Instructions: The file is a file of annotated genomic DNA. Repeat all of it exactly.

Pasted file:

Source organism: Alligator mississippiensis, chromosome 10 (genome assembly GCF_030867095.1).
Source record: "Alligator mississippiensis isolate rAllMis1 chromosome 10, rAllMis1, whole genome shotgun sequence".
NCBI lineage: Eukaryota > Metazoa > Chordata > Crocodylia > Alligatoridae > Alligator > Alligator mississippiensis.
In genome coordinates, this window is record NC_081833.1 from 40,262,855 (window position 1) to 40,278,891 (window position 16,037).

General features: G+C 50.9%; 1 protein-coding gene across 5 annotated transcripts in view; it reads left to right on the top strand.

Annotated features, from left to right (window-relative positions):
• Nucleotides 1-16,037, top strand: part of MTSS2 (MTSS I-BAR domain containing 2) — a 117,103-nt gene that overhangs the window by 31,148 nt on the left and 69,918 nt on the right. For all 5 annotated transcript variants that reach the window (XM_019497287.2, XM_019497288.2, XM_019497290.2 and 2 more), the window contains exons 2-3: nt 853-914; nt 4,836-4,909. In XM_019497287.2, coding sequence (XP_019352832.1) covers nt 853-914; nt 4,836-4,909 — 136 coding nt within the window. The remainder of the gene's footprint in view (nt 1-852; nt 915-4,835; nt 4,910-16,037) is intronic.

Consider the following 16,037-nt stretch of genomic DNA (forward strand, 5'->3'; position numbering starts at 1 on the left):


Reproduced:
Source organism: Alligator mississippiensis, chromosome 10 (genome assembly GCF_030867095.1).
Source record: "Alligator mississippiensis isolate rAllMis1 chromosome 10, rAllMis1, whole genome shotgun sequence".
NCBI lineage: Eukaryota > Metazoa > Chordata > Crocodylia > Alligatoridae > Alligator > Alligator mississippiensis.
In genome coordinates, this window is record NC_081833.1 from 40,262,855 (window position 1) to 40,278,891 (window position 16,037).

General features: G+C 50.9%; 1 protein-coding gene across 5 annotated transcripts in view; it reads left to right on the top strand.

Annotated features, from left to right (window-relative positions):
• Nucleotides 1-16,037, top strand: part of MTSS2 (MTSS I-BAR domain containing 2) — a 117,103-nt gene that overhangs the window by 31,148 nt on the left and 69,918 nt on the right. For all 5 annotated transcript variants that reach the window (XM_019497287.2, XM_019497288.2, XM_019497290.2 and 2 more), the window contains exons 2-3: nt 853-914; nt 4,836-4,909. In XM_019497287.2, coding sequence (XP_019352832.1) covers nt 853-914; nt 4,836-4,909 — 136 coding nt within the window. The remainder of the gene's footprint in view (nt 1-852; nt 915-4,835; nt 4,910-16,037) is intronic.

Consider the following 16,037-nt stretch of genomic DNA (forward strand, 5'->3'; position numbering starts at 1 on the left):